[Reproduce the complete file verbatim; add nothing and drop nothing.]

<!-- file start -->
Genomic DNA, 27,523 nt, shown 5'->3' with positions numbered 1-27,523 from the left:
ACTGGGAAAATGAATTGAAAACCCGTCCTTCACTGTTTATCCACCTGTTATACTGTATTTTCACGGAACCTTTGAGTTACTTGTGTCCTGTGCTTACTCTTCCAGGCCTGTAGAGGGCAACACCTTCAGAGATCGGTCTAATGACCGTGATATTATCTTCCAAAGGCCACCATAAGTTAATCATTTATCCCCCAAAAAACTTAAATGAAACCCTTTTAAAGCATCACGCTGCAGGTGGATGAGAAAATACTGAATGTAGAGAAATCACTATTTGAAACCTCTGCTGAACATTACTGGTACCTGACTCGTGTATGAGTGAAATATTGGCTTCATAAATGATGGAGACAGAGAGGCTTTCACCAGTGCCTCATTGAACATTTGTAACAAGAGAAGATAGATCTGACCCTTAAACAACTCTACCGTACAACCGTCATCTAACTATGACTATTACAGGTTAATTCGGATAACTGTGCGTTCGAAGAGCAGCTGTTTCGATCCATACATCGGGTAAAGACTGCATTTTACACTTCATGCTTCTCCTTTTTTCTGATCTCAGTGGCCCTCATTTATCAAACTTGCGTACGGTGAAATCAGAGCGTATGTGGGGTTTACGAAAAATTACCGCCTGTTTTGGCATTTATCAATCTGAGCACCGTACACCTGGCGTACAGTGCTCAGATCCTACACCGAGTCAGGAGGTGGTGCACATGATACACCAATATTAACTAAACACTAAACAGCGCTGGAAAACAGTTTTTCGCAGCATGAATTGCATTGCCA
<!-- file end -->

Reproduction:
Genomic DNA, 27,523 nt, shown 5'->3' with positions numbered 1-27,523 from the left:
ACTGGGAAAATGAATTGAAAACCCGTCCTTCACTGTTTATCCACCTGTTATACTGTATTTTCACGGAACCTTTGAGTTACTTGTGTCCTGTGCTTACTCTTCCAGGCCTGTAGAGGGCAACACCTTCAGAGATCGGTCTAATGACCGTGATATTATCTTCCAAAGGCCACCATAAGTTAATCATTTATCCCCCAAAAAACTTAAATGAAACCCTTTTAAAGCATCACGCTGCAGGTGGATGAGAAAATACTGAATGTAGAGAAATCACTATTTGAAACCTCTGCTGAACATTACTGGTACCTGACTCGTGTATGAGTGAAATATTGGCTTCATAAATGATGGAGACAGAGAGGCTTTCACCAGTGCCTCATTGAACATTTGTAACAAGAGAAGATAGATCTGACCCTTAAACAACTCTACCGTACAACCGTCATCTAACTATGACTATTACAGGTTAATTCGGATAACTGTGCGTTCGAAGAGCAGCTGTTTCGATCCATACATCGGGTAAAGACTGCATTTTACACTTCATGCTTCTCCTTTTTTCTGATCTCAGTGGCCCTCATTTATCAAACTTGCGTACGGTGAAATCAGAGCGTATGTGGGGTTTACGAAAAATTACCGCCTGTTTTGGCATTTATCAATCTGAGCACCGTACACCTGGCGTACAGTGCTCAGATCCTACACCGAGTCAGGAGGTGGTGCACATGATACACCAATATTAACTAAACACTAAACAGCGCTGGAAAACAGTTTTTCGCAGCATGAATTGCATTGCCA